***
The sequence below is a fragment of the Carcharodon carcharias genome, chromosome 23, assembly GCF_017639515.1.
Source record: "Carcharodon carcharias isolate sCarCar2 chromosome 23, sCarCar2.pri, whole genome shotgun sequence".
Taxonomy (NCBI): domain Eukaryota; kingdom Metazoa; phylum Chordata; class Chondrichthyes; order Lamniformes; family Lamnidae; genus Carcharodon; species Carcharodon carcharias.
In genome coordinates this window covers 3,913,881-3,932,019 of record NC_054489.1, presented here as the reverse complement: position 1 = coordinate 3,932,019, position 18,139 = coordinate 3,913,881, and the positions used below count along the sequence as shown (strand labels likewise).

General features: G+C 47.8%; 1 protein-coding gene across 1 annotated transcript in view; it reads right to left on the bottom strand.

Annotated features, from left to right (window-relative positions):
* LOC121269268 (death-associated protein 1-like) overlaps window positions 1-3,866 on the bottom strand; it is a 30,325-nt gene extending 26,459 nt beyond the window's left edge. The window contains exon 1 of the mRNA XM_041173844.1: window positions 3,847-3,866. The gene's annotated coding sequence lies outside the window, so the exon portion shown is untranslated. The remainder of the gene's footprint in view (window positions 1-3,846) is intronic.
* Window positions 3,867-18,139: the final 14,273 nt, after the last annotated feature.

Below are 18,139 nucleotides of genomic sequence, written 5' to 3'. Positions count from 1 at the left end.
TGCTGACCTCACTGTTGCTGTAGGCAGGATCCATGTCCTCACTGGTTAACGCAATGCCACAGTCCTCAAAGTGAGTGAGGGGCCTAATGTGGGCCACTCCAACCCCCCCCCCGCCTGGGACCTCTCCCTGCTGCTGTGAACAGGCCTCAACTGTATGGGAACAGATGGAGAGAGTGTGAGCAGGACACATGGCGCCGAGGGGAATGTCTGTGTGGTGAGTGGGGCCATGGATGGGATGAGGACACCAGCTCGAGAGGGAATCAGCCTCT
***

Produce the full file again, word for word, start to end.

The sequence below is a fragment of the Carcharodon carcharias genome, chromosome 23, assembly GCF_017639515.1.
Source record: "Carcharodon carcharias isolate sCarCar2 chromosome 23, sCarCar2.pri, whole genome shotgun sequence".
Taxonomy (NCBI): domain Eukaryota; kingdom Metazoa; phylum Chordata; class Chondrichthyes; order Lamniformes; family Lamnidae; genus Carcharodon; species Carcharodon carcharias.
In genome coordinates this window covers 3,913,881-3,932,019 of record NC_054489.1, presented here as the reverse complement: position 1 = coordinate 3,932,019, position 18,139 = coordinate 3,913,881, and the positions used below count along the sequence as shown (strand labels likewise).

General features: G+C 47.8%; 1 protein-coding gene across 1 annotated transcript in view; it reads right to left on the bottom strand.

Annotated features, from left to right (window-relative positions):
* LOC121269268 (death-associated protein 1-like) overlaps window positions 1-3,866 on the bottom strand; it is a 30,325-nt gene extending 26,459 nt beyond the window's left edge. The window contains exon 1 of the mRNA XM_041173844.1: window positions 3,847-3,866. The gene's annotated coding sequence lies outside the window, so the exon portion shown is untranslated. The remainder of the gene's footprint in view (window positions 1-3,846) is intronic.
* Window positions 3,867-18,139: the final 14,273 nt, after the last annotated feature.

Below are 18,139 nucleotides of genomic sequence, written 5' to 3'. Positions count from 1 at the left end.
TGCTGACCTCACTGTTGCTGTAGGCAGGATCCATGTCCTCACTGGTTAACGCAATGCCACAGTCCTCAAAGTGAGTGAGGGGCCTAATGTGGGCCACTCCAACCCCCCCCCCGCCTGGGACCTCTCCCTGCTGCTGTGAACAGGCCTCAACTGTATGGGAACAGATGGAGAGAGTGTGAGCAGGACACATGGCGCCGAGGGGAATGTCTGTGTGGTGAGTGGGGCCATGGATGGGATGAGGACACCAGCTCGAGAGGGAATCAGCCTCT